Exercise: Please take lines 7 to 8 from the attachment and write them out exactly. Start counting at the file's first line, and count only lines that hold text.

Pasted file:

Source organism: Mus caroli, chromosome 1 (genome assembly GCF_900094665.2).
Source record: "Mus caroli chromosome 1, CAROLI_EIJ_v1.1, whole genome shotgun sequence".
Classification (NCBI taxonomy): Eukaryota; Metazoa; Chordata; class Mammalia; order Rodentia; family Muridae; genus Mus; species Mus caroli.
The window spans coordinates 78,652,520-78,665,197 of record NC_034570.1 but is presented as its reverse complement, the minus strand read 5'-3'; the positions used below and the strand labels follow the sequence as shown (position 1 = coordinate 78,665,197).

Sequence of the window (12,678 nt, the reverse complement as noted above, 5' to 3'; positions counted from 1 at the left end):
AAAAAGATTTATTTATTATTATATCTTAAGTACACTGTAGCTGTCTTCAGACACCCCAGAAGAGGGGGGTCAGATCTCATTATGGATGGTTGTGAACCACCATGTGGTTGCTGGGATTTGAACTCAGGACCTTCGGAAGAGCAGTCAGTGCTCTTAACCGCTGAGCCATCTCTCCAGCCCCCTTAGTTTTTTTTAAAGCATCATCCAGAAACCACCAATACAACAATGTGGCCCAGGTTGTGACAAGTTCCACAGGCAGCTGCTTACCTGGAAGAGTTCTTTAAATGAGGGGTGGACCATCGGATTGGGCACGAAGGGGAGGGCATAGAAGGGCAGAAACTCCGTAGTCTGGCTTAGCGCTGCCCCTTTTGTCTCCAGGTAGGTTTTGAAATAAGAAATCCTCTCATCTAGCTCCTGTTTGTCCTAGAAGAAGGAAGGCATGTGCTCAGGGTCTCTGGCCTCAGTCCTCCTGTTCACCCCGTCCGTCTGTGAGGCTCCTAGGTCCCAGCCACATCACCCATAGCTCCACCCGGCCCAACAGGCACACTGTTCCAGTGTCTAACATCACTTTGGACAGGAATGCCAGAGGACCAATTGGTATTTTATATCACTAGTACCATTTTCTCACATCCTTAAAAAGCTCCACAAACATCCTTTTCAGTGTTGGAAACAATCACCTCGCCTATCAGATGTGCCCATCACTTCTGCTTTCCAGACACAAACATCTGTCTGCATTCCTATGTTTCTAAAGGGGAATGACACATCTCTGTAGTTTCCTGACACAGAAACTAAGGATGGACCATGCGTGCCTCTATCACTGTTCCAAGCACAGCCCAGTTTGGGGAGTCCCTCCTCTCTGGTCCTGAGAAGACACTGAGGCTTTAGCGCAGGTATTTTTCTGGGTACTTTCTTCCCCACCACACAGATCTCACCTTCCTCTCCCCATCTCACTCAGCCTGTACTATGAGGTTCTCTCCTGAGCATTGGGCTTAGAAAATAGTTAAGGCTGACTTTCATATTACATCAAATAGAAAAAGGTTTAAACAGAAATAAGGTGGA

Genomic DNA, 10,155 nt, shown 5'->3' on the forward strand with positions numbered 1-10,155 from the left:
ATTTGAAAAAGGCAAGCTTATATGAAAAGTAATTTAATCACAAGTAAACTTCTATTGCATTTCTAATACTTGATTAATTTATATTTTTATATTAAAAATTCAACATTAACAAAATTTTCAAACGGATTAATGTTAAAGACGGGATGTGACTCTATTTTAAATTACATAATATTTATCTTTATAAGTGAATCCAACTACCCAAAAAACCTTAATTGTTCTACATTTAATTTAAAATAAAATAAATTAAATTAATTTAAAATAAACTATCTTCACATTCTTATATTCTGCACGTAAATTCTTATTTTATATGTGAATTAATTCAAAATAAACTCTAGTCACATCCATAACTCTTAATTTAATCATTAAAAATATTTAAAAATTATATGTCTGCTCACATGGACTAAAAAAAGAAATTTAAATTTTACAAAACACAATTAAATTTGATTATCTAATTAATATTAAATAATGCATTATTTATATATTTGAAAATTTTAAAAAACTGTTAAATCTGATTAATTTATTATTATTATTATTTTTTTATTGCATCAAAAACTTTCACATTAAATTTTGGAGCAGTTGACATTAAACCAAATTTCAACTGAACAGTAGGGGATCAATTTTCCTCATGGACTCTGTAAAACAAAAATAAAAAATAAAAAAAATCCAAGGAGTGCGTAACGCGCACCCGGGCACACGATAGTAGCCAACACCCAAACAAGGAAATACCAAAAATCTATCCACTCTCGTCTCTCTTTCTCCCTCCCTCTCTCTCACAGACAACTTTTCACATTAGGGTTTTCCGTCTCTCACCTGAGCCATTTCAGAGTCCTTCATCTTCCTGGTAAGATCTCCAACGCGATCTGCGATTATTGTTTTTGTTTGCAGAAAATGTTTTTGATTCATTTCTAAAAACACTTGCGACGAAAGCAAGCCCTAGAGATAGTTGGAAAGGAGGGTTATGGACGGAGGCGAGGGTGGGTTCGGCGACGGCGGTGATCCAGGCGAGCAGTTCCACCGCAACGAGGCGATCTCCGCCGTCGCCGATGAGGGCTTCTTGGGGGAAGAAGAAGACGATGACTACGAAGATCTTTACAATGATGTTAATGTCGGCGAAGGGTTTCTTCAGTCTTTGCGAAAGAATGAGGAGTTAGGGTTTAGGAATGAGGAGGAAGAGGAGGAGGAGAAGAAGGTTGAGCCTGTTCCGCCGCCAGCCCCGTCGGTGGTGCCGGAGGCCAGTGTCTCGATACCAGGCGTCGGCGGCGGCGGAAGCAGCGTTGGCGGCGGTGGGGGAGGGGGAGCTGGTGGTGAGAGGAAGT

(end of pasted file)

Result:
Genomic DNA, 10,155 nt, shown 5'->3' on the forward strand with positions numbered 1-10,155 from the left:
ATTTGAAAAAGGCAAGCTTATATGAAAAGTAATTTAATCACAAGTAAACTTCTATTGCATTTCTAATACTTGATTAATTTATATTTTTATATTAAAAATTCAACATTAACAAAATTTTCAAACGGATTAATGTTAAAGACGGGATGTGACTCTATTTTAAATTACATAATATTTATCTTTATAAGTGAATCCAACTACCCAAAAAACCTTAATTGTTCTACATTTAATTTAAAATAAAATAAATTAAATTAATTTAAAATAAACTATCTTCACATTCTTATATTCTGCACGTAAATTCTTATTTTATATGTGAATTAATTCAAAATAAACTCTAGTCACATCCATAACTCTTAATTTAATCATTAAAAATATTTAAAAATTATATGTCTGCTCACATGGACTAAAAAAAGAAATTTAAATTTTACAAAACACAATTAAATTTGATTATCTAATTAATATTAAATAATGCATTATTTATATATTTGAAAATTTTAAAAAACTGTTAAATCTGATTAATTTATTATTATTATTATTTTTTTATTGCATCAAAAACTTTCACATTAAATTTTGGAGCAGTTGACATTAAACCAAATTTCAACTGAACAGTAGGGGATCAATTTTCCTCATGGACTCTGTAAAACAAAAATAAAAAATAAAAAAAATCCAAGGAGTGCGTAACGCGCACCCGGGCACACGATAGTAGCCAACACCCAAACAAGGAAATACCAAAAATCTATCCACTCTCGTCTCTCTTTCTCCCTCCCTCTCTCTCACAGACAACTTTTCACATTAGGGTTTTCCGTCTCTCACCTGAGCCATTTCAGAGTCCTTCATCTTCCTGGTAAGATCTCCAACGCGATCTGCGATTATTGTTTTTGTTTGCAGAAAATGTTTTTGATTCATTTCTAAAAACACTTGCGACGAAAGCAAGCCCTAGAGATAGTTGGAAAGGAGGGTTATGGACGGAGGCGAGGGTGGGTTCGGCGACGGCGGTGATCCAGGCGAGCAGTTCCACCGCAACGAGGCGATCTCCGCCGTCGCCGATGAGGGCTTCTTGGGGGAAGAAGAAGACGATGACTACGAAGATCTTTACAATGATGTTAATGTCGGCGAAGGGTTTCTTCAGTCTTTGCGAAAGAATGAGGAGTTAGGGTTTAGGAATGAGGAGGAAGAGGAGGAGGAGAAGAAGGTTGAGCCTGTTCCGCCGCCAGCCCCGTCGGTGGTGCCGGAGGCCAGTGTCTCGATACCAGGCGTCGGCGGCGGCGGAAGCAGCGTTGGCGGCGGTGGGGGAGGGGGAGCTGGTGGTGAGAGGAAGT